For decades adults have bemoaned (that’s right I used bemoaned) the dangers of television and video games in desensitizing our children. But if a recent rash of commercials is any indication of the future, our senior citizens may also be in great peril.
Take for instance the commercial for Disney where the family is gathered to watch the young grandson in the school play. “Papa” is suddenly not in his seat and he destroys the stage set as he rips the branch of the tree off and recites the opening lines of a song from the Lion King. Is this how we want our grandparents to act? What kind of an example are we setting when Disney teaches our senior citizens to ignore conventional and correct audience behavior if they are seized by “Disney Fever?” What’s next, Mama Obama kicking some old school rap at the State of the Union?
In a second commercial for Essurance, a woman is telling her friends how she’s saved time not mailing photos but putting them on her wall, suggesting the Facebook practice yet she has the photos on her actual wall. Now this is some kind of age discrimination, isn’t it? It’s enough when kids think their parents are idiots because they can outrun them on a computer, but are adults suggesting that their parents are totally clueless about the Internet and social media? Even if the writers of said TV commercial did get real life inspiration from senior citizens in their personal life, isn’t this suggesting that all people of a certain age are incapable of understanding how to use Facebook the right way?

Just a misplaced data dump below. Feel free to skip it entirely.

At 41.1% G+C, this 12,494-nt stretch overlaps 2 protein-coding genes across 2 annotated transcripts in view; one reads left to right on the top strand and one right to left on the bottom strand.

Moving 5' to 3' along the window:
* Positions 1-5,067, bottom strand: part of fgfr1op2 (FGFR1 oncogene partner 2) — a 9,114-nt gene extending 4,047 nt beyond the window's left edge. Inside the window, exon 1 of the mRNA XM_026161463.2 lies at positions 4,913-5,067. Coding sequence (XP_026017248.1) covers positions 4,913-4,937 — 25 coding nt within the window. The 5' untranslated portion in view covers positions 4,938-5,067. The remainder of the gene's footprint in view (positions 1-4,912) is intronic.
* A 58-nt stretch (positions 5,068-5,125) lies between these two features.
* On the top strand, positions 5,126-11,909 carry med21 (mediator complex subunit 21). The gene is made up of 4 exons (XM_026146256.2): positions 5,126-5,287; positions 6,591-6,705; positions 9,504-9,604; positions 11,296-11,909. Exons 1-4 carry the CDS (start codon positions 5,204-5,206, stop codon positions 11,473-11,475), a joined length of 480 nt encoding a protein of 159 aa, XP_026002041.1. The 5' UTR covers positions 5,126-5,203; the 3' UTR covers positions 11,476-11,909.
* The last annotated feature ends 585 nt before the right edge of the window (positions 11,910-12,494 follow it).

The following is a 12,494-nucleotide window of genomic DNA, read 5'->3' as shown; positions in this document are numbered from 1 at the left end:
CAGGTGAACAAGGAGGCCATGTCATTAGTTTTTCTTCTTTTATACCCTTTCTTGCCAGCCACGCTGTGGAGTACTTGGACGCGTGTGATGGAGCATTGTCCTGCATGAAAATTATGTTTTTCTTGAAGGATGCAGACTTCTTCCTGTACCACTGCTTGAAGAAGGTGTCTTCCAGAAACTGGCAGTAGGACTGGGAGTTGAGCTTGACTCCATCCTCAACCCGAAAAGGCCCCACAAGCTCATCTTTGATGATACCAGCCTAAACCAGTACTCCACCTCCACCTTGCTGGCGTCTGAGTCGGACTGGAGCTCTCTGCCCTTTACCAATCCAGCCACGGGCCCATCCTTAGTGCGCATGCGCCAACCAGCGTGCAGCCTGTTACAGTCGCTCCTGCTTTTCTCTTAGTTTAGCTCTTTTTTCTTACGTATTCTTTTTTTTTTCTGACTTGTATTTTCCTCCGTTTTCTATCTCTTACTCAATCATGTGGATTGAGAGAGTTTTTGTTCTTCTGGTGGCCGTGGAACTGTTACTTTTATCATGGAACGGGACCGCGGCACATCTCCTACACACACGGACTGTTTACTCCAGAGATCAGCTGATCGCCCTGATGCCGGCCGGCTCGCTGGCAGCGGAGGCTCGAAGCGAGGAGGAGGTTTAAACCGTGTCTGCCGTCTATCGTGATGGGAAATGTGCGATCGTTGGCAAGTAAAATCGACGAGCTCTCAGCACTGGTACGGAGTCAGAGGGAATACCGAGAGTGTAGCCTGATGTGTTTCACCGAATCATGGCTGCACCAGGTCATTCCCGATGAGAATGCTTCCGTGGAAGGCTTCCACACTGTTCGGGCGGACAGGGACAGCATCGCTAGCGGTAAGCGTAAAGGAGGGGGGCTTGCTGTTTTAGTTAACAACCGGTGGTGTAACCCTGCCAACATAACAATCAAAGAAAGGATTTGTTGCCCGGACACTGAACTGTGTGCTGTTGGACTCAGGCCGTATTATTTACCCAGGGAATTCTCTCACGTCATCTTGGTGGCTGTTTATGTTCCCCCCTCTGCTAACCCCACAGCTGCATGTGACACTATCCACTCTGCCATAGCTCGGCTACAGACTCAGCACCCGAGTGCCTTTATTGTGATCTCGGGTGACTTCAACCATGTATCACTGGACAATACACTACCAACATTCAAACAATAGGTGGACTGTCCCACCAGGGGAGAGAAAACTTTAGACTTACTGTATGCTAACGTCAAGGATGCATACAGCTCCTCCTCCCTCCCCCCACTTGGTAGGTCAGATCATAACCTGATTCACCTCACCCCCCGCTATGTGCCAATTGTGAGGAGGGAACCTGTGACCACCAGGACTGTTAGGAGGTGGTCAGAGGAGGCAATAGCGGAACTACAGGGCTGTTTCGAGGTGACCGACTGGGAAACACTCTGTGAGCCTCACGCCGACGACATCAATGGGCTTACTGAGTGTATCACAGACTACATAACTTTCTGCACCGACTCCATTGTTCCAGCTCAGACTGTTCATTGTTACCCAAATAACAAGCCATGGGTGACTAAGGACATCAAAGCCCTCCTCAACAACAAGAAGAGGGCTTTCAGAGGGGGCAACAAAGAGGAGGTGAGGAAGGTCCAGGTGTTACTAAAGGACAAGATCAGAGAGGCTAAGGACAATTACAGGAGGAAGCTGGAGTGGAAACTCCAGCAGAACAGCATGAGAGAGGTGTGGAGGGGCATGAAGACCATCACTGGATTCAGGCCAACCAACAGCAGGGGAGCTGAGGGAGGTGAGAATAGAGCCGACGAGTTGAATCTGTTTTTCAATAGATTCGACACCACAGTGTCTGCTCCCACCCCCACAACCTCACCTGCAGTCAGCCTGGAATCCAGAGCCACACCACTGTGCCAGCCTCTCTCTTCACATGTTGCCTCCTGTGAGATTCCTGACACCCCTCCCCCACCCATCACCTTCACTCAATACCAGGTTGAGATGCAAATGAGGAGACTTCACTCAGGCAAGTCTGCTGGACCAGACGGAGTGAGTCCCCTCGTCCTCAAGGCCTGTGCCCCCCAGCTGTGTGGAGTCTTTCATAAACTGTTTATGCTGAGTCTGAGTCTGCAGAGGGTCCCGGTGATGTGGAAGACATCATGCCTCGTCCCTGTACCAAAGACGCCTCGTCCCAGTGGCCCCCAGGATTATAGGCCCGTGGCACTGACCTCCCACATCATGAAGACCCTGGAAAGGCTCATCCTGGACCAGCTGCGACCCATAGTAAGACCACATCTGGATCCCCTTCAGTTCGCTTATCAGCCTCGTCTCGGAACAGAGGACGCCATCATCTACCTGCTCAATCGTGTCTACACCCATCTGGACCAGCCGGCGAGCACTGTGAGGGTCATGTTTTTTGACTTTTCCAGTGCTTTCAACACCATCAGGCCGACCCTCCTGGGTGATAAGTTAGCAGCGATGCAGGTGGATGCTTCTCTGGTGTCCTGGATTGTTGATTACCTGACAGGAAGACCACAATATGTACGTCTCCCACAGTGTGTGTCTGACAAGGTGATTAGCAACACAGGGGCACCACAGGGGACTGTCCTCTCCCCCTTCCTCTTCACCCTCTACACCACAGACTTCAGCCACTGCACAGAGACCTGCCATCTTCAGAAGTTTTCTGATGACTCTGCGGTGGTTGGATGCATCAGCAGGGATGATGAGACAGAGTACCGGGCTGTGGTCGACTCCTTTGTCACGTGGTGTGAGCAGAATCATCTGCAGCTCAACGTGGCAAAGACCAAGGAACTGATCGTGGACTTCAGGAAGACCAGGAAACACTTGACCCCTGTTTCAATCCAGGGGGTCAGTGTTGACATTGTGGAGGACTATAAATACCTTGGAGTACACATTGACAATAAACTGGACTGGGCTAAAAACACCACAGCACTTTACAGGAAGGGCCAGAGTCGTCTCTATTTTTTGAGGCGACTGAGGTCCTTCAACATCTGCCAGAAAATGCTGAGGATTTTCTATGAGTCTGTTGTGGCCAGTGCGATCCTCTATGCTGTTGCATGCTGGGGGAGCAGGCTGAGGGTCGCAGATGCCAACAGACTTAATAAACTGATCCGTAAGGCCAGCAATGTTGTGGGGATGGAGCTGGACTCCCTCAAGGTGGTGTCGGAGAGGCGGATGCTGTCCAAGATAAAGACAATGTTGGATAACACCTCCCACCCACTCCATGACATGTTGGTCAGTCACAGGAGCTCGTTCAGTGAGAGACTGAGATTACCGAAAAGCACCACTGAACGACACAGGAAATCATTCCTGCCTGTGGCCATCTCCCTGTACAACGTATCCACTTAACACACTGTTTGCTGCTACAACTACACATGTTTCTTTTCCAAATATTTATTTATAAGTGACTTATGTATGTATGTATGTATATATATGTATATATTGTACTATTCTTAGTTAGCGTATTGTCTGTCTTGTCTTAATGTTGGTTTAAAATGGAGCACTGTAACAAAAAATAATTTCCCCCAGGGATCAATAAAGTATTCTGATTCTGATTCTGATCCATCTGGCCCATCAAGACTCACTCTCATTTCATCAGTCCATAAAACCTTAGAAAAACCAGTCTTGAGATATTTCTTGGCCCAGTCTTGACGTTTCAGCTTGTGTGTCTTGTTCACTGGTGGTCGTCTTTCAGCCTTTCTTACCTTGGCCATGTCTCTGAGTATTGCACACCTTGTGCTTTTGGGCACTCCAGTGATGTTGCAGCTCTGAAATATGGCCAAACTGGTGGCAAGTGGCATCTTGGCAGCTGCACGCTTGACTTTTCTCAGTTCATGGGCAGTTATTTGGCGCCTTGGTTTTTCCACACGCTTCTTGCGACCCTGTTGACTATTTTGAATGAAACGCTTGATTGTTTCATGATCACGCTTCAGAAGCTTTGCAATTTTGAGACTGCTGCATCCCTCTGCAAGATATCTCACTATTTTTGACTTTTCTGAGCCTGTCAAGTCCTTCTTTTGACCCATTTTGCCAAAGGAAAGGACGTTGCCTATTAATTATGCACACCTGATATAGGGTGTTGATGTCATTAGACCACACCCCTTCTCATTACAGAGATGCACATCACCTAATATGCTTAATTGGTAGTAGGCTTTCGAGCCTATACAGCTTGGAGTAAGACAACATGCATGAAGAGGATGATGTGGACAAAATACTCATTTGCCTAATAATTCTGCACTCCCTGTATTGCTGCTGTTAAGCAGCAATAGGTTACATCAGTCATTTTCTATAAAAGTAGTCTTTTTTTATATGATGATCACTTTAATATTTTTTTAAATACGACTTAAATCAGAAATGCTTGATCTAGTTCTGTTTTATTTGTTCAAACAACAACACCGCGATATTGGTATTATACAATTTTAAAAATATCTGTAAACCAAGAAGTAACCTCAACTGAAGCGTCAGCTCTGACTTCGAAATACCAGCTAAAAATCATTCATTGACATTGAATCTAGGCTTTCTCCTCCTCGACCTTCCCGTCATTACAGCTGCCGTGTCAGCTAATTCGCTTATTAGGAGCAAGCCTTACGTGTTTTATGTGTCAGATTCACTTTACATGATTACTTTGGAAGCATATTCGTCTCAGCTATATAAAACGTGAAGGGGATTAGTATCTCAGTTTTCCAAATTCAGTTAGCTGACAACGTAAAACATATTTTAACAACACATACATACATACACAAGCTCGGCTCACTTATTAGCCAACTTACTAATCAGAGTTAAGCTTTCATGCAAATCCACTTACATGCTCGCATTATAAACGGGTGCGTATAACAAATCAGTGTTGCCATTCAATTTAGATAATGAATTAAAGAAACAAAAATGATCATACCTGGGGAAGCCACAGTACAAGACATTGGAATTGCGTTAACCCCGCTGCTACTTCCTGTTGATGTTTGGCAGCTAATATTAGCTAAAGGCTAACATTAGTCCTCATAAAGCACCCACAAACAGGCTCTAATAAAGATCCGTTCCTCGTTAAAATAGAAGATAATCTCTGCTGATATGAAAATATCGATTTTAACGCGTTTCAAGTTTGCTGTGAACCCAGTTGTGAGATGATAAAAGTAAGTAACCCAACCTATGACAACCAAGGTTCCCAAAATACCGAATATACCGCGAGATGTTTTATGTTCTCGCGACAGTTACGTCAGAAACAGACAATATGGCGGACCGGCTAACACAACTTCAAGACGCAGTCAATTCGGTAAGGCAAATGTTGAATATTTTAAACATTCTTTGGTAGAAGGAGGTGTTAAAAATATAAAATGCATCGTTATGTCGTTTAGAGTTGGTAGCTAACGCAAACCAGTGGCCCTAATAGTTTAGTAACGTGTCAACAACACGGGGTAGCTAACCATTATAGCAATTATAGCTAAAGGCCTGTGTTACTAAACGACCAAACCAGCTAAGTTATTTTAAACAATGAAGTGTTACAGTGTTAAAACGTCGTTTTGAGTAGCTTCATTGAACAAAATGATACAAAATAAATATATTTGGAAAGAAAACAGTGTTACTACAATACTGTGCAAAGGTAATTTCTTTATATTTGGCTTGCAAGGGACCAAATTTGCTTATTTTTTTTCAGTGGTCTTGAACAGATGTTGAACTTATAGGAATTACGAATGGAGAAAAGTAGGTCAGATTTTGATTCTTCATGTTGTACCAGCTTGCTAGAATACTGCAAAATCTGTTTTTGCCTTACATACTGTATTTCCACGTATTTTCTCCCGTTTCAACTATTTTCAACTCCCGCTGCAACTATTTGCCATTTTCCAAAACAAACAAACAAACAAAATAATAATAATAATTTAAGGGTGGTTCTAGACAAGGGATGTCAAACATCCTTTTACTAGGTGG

Like the Disney commercial will this projected image influence the behavior of the AARP generation? Like news people end up postulating that video games are responsible for teenage gun violence, as the huge population of baby boomers enter retirement age and live longer, are we to be concerned about these portrayals creating a society filled with rude, obnoxious, and idiotic grandmas and grandpas?
I didn’t have the pleasure of meeting my grandpas but my grandmas were sweet, knitting and playing bingo, they weren’t the hippest as far as technology but they weren’t idiots. I’m worried about kids staying over at their grandparents. We were fed a lot of sugar and junk food, but what can this crazed generation misinterpret in other commercials and possibly mess up? My God what if they think texting has to do with writing and they return their children’s children tattooed with the contents of Reader’s Digest covering their little bodies?
We’ve got to stop it.